The consent forms were drawn from the sample used in our previous study of alternatives, which was obtained by requesting consent forms from Phase II, III, or IV non-pediatric U.S. oncology RCTs registered in Clinicaltrials.gov, a clinical trials registry supported by the National Institutes of Health (NIH) containing over 75,000 studies.[4] Studies registered at this website are sponsored by government agencies, private industry, and private foundations and take place in all 50 states and 140 countries. Our initial search on Clinicaltrials.gov yielded 1794 studies that met our search criteria. This list was pared down to 749 studies in which all of the treatments were commercially available at the initiation of the study and there were no placebo control groups. We did not include RCTs that examined the effectiveness of surgical procedures or radiation therapy. Consent forms were requested from a random sample of 250 of these studies, and 104 consent forms were acquired. The NIH Office of Human Subjects Research determined that the federal regulations for protection of human subject did not apply to our study because we did not obtain private information about human subjects or interact with human subjects.

We developed a scoring system to measure the quality of the alternatives discussion and coded all of the consent documents using this system. The system is based on (1) the U.S. federal regulations, and (2) the reasonable person standard. The U.S. federal regulations mention 14 different types of information that investigators should disclose to subjects (where appropriate), including alternative procedures or courses of treatment. While this list is useful, it omits important types of information that most people would want to know, such as financial interests related to the research [9] and the disposition of biological samples. [10]

A widely recognized principle for disclosure that goes beyond the minimum regulatory requirements is the reasonable person standard, which has been adopted by most states in the U.S. and has been mentioned in various ethical guidelines, such as the Belmont Report.[1,11] According to the reasonable person standard, physician/investigators should disclose information that a reasonable person would want know to make an intelligent choice.[1, 4] A strong argument can be made that a reasonable person would want to know something about the different alternatives in order to decide whether to choose one of the alternatives or participate in research, because to make an intelligent choice one must be able to evaluate the different options.[4,12] Simply knowing what the alternatives are does not necessarily help one decide whether to choose any of the alternatives.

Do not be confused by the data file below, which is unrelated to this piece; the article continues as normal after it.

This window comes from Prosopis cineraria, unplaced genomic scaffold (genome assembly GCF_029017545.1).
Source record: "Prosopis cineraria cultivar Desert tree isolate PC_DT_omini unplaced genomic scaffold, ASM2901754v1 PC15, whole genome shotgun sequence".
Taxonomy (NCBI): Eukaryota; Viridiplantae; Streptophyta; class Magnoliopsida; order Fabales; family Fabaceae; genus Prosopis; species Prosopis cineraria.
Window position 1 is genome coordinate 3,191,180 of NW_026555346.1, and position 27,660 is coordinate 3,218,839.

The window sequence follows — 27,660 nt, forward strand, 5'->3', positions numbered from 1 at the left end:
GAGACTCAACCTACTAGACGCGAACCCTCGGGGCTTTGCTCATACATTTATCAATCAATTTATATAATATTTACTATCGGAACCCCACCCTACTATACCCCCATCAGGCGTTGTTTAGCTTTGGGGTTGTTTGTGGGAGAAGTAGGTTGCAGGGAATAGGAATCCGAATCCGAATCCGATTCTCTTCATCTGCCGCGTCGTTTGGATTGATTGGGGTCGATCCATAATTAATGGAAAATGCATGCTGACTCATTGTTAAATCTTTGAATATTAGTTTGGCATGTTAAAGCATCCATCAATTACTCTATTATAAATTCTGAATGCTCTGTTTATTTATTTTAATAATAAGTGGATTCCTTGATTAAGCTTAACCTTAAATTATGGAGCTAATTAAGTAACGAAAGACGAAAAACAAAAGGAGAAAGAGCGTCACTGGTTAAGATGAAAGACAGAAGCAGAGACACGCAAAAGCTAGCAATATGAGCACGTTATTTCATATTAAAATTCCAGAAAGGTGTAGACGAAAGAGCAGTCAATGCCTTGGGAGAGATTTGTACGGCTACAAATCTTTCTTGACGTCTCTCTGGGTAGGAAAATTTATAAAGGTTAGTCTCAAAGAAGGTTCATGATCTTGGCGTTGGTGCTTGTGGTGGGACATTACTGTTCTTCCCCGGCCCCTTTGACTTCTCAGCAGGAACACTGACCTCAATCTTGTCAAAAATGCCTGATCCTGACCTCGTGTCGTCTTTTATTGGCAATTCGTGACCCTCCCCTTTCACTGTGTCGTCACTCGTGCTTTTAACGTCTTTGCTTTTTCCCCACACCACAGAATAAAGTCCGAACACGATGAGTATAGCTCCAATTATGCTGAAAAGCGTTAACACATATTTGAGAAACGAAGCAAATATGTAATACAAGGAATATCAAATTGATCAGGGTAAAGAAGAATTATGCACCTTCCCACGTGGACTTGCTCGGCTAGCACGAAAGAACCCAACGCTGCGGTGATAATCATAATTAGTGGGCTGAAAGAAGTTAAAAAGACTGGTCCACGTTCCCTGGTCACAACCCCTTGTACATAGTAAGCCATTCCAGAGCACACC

With these two different legal standards in mind, we defined the scores as follows (see Table 1). We gave a consent form a score of “0” if it contained no discussion of alternatives; a “1” if it mentioned that alternatives exist but did not list or describe any alternatives; a “2” if it listed or described alternatives; and a “3” if it listed or described alternatives and provided some information that could be helpful in deciding whether to choose one of the alternatives, such as (a) potential benefits or risks of alternatives, (b) availability of alternatives, or (c) the nature of the alternatives, such as the procedures used, etc. Consent forms that scored a 0 did not even meet the minimum regulatory requirements, while forms with a score of 1 possibly met the regulatory requirements, depending on how “disclosure” is interpreted. Forms with a score of 2 or above met the regulatory requirements, and forms with a score of 3 met the regulatory requirements and the reasonable person standard. Two of us, DR and DP, independently scored all of the documents according to the measures we developed. DR and DP agreed on the initial coding of over 95% of the documents and resolved disagreements following further discussion.

Table 1
Scoring system for alternatives discussions

In addition to rating the quality of the alternatives discussion, we also counted the number of words in the alternatives discussion and the number of words in the entire consent document, which gave a measure of the percentage of the document devoted to the discussion of alternatives. In counting the number of words in the alternatives discussion, we did not include some statements that were placed in the section marked “alternatives” (or some similar marking) which did not have anything to do with alternatives, such as statements informing subjects that they have a right to withdraw at any time or statements about compensation for research injuries or liability.